Three-year-old Lloyd Krieg, center, hugs his brother Walter, left, and sister Mabel, right. Photo by Sarah Krieg

Santa Clarita family starring in Lifetime show about IVF journey

More than a year ago, Sarah Krieg and her husband, Dan, were emotionally exhausted.

The couple had been trying for eight years to grow their family and had recently gone through two unsuccessful rounds of In Vitro Fertilization (IVF).

“It was emotionally and physically in the worst state I had ever been in,” Sarah Krieg said.

The couple had a one 3-year-old son, Lloyd, but they desperately wanted to give him a younger sibling.

“All of Lloyd’s best friends had little brothers or little sisters and he said ‘When am I getting mine?'” Krieg said.  “We would have been happy with one child, but he needs someone to ground him, he needs a best friend and someone when we’re old to go on road trips with and complain about how awful his parents are.”

Lloyd Krieg, 3, smiles as he holds a doll waiting for his new brother and sister to born at Henry Mayo Newhall Hospital. Photo by Sarah Krieg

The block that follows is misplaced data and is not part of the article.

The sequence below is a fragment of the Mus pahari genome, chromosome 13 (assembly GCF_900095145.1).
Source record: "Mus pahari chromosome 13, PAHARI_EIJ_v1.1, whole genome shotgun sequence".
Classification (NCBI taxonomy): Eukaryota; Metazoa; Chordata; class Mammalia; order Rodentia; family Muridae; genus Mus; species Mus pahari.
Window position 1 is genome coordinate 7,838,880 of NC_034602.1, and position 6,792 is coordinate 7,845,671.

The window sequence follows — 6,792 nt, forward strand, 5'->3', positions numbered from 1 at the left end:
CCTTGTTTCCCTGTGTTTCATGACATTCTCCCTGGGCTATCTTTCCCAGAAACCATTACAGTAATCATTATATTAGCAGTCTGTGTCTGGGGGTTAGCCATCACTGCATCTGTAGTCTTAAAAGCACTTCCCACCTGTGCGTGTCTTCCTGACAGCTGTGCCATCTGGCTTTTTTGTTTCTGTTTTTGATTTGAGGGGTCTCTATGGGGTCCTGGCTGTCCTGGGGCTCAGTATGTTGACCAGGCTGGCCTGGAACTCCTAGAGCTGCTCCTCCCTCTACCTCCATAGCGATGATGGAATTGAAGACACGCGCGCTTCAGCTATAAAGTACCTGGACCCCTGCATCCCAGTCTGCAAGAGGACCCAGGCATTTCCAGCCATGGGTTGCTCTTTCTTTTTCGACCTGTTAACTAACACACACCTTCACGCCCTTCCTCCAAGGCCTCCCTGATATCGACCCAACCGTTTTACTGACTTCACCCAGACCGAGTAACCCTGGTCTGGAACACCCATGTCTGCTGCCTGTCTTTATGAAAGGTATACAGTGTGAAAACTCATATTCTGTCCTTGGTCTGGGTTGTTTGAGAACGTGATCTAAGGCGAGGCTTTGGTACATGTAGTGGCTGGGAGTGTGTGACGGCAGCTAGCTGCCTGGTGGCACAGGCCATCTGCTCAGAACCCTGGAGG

With support from their fertility doctor, Sarah and her husband decided to try a third, final round of IVF.

“I was ready to quit.  It was my fertility doctor who encouraged us to do it.  He said ‘it’s on the house and I want to do it my way,'” Krieg said.  “He’s the one that pushed us forward and I’m so glad he did because now we have these two beautiful babies that I would have completely given up on.”

Through all of the rounds and struggles of their IVF rounds, Sarah was sharing her IVF journey with her friends and family on her blog.

“I had started a blog and was blogging about our experience.  I started it because I didn’t have the emotional strength to go through where we were every time,” Krieg said.  “The blog took off and I realized that there are tons of women going through this like me.”

From left to right, Sarah Krieg, Lloyd Krieg and Dan Krieg hold up photos of their newborn twins. Courtesy Photo

As she began her third round of back-to-back IVF cycles, representatives from a new Lifetime series “This Time Next Year,” which follows individuals’ emotional journeys to change their lives during one year, reached out to the family to feature them on the network’s new show.

The Krieg family was hesitant about the offer, but decided to agree to the show in order to help other families having their own fertility struggles.

“By the time this opportunity came around I thought ‘Oh no.’  What swayed me is the idea that if I can help one women who is in the place I was in and in the place I was feeling, then it’s a win,” Krieg said.

The Krieg family set their goal for the year, which was to have another child, and filmed their first segment a year ago in front of a live studio audience.

After filming their segment, the family was sent home and was told to document their journey with photos and videos themselves.